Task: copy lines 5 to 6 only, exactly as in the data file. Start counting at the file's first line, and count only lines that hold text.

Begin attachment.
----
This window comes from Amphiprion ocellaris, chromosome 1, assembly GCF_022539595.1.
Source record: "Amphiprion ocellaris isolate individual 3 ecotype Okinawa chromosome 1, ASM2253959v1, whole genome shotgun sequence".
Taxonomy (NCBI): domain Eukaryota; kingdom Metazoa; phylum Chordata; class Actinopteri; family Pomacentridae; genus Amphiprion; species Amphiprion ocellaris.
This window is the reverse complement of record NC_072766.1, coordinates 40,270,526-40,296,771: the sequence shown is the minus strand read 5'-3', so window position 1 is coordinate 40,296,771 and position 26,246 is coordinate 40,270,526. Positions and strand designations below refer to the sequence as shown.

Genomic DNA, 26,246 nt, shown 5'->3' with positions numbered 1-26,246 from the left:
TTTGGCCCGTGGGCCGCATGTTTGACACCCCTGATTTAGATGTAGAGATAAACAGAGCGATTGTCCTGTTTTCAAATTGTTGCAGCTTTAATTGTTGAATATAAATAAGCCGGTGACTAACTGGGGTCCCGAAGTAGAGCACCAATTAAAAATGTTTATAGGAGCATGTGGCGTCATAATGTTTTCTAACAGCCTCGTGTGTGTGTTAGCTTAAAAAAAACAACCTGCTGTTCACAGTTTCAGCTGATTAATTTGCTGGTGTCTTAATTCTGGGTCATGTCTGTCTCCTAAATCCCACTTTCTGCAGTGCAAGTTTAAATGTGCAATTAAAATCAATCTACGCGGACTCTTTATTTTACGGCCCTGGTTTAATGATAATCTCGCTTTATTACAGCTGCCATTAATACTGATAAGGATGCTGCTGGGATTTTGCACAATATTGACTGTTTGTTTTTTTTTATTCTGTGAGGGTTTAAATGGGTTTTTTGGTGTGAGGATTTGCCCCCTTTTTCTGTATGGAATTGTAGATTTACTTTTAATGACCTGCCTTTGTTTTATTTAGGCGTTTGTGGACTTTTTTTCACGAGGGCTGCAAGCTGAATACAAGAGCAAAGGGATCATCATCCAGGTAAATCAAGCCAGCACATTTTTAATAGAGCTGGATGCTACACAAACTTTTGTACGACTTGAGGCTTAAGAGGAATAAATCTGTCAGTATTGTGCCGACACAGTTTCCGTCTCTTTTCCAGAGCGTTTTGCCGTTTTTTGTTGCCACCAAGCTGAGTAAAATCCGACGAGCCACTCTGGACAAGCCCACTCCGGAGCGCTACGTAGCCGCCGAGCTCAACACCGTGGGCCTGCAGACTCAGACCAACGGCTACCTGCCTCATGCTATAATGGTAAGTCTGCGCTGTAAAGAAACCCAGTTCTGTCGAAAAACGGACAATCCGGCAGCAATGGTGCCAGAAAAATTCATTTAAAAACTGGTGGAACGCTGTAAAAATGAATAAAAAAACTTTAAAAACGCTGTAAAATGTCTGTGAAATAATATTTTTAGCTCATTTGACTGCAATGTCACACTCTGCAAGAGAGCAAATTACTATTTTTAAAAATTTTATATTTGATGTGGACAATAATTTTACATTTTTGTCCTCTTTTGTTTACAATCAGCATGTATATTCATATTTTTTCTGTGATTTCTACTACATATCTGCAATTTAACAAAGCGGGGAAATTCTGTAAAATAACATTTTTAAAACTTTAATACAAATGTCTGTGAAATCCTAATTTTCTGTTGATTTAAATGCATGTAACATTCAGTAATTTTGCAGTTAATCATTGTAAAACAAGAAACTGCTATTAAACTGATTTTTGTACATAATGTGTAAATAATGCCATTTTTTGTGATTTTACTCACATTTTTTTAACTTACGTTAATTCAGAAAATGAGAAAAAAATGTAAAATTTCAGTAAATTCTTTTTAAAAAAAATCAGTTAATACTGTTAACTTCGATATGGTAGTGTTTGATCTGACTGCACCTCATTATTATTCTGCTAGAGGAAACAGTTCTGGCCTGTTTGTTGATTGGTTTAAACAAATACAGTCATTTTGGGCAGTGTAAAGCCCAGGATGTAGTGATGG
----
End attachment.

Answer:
Genomic DNA, 26,246 nt, shown 5'->3' with positions numbered 1-26,246 from the left:
TTTGGCCCGTGGGCCGCATGTTTGACACCCCTGATTTAGATGTAGAGATAAACAGAGCGATTGTCCTGTTTTCAAATTGTTGCAGCTTTAATTGTTGAATATAAATAAGCCGGTGACTAACTGGGGTCCCGAAGTAGAGCACCAATTAAAAATGTTTATAGGAGCATGTGGCGTCATAATGTTTTCTAACAGCCTCGTGTGTGTGTTAGCTTAAAAAAAACAACCTGCTGTTCACAGTTTCAGCTGATTAATTTGCTGGTGTCTTAATTCTGGGTCATGTCTGTCTCCTAAATCCCACTTTCTGCAGTGCAAGTTTAAATGTGCAATTAAAATCAATCTACGCGGACTCTTTATTTTACGGCCCTGGTTTAATGATAATCTCGCTTTATTACAGCTGCCATTAATACTGATAAGGATGCTGCTGGGATTTTGCACAATATTGACTGTTTGTTTTTTTTTATTCTGTGAGGGTTTAAATGGGTTTTTTGGTGTGAGGATTTGCCCCCTTTTTCTGTATGGAATTGTAGATTTACTTTTAATGACCTGCCTTTGTTTTATTTAGGCGTTTGTGGACTTTTTTTCACGAGGGCTGCAAGCTGAATACAAGAGCAAAGGGATCATCATCCAGGTAAATCAAGCCAGCACATTTTTAATAGAGCTGGATGCTACACAAACTTTTGTACGACTTGAGGCTTAAGAGGAATAAATCTGTCAGTATTGTGCCGACACAGTTTCCGTCTCTTTTCCAGAGCGTTTTGCCGTTTTTTGTTGCCACCAAGCTGAGTAAAATCCGACGAGCCACTCTGGACAAGCCCACTCCGGAGCGCTACGTAGCCGCCGAGCTCAACACCGTGGGCCTGCAGACTCAGACCAACGGCTACCTGCCTCATGCTATAATGGTAAGTCTGCGCTGTAAAGAAACCCAGTTCTGTCGAAAAACGGACAATCCGGCAGCAATGGTGCCAGAAAAATTCATTTAAAAACTGGTGGAACGCTGTAAAAATGAATAAAAAAACTTTAAAAACGCTGTAAAATGTCTGTGAAATAATATTTTTAGCTCATTTGACTGCAATGTCACACTCTGCAAGAGAGCAAATTACTATTTTTAAAAATTTTATATTTGATGTGGACAATAATTTTACATTTTTGTCCTCTTTTGTTTACAATCAGCATGTATATTCATATTTTTTCTGTGATTTCTACTACATATCTGCAATTTAACAAAGCGGGGAAATTCTGTAAAATAACATTTTTAAAACTTTAATACAAATGTCTGTGAAATCCTAATTTTCTGTTGATTTAAATGCATGTAACATTCAGTAATTTTGCAGTTAATCATTGTAAAACAAGAAACTGCTATTAAACTGATTTTTGTACATAATGTGTAAATAATGCCATTTTTTGTGATTTTACTCACATTTTTTTAACTTACGTTAATTCAGAAAATGAGAAAAAAATGTAAAATTTCAGTAAATTCTTTTTAAAAAAAATCAGTTAATACTGTTAACTTCGATATGGTAGTGTTTGATCTGACTGCACCTCATTATTATTCTGCTAGAGGAAACAGTTCTGGCCTGTTTGTTGATTGGTTTAAACAAATACAGTCATTTTGGGCAGTGTAAAGCCCAGGATGTAGTGATGG